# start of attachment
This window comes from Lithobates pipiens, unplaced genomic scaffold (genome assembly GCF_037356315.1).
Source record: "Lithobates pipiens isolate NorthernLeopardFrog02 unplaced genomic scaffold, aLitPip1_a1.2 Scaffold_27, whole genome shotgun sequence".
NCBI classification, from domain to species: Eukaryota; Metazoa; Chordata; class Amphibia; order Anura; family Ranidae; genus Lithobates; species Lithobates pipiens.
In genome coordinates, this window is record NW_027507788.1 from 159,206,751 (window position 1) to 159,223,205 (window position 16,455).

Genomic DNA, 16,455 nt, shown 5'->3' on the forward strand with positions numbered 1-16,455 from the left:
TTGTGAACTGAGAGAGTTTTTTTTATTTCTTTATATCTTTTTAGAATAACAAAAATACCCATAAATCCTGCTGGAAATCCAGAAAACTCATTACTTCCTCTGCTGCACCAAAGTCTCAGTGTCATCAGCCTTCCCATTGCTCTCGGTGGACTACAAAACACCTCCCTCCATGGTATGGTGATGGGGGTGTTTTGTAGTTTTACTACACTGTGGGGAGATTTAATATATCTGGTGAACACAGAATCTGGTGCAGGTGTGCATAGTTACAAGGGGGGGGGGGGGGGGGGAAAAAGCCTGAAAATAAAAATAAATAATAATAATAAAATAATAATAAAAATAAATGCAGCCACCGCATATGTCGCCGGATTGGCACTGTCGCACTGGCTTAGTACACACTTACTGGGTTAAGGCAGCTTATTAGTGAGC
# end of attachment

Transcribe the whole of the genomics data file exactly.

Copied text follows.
This window comes from Lithobates pipiens, unplaced genomic scaffold (genome assembly GCF_037356315.1).
Source record: "Lithobates pipiens isolate NorthernLeopardFrog02 unplaced genomic scaffold, aLitPip1_a1.2 Scaffold_27, whole genome shotgun sequence".
NCBI classification, from domain to species: Eukaryota; Metazoa; Chordata; class Amphibia; order Anura; family Ranidae; genus Lithobates; species Lithobates pipiens.
In genome coordinates, this window is record NW_027507788.1 from 159,206,751 (window position 1) to 159,223,205 (window position 16,455).

Genomic DNA, 16,455 nt, shown 5'->3' on the forward strand with positions numbered 1-16,455 from the left:
TTGTGAACTGAGAGAGTTTTTTTTATTTCTTTATATCTTTTTAGAATAACAAAAATACCCATAAATCCTGCTGGAAATCCAGAAAACTCATTACTTCCTCTGCTGCACCAAAGTCTCAGTGTCATCAGCCTTCCCATTGCTCTCGGTGGACTACAAAACACCTCCCTCCATGGTATGGTGATGGGGGTGTTTTGTAGTTTTACTACACTGTGGGGAGATTTAATATATCTGGTGAACACAGAATCTGGTGCAGGTGTGCATAGTTACAAGGGGGGGGGGGGGGGGGGAAAAAGCCTGAAAATAAAAATAAATAATAATAATAAAATAATAATAAAAATAAATGCAGCCACCGCATATGTCGCCGGATTGGCACTGTCGCACTGGCTTAGTACACACTTACTGGGTTAAGGCAGCTTATTAGTGAGC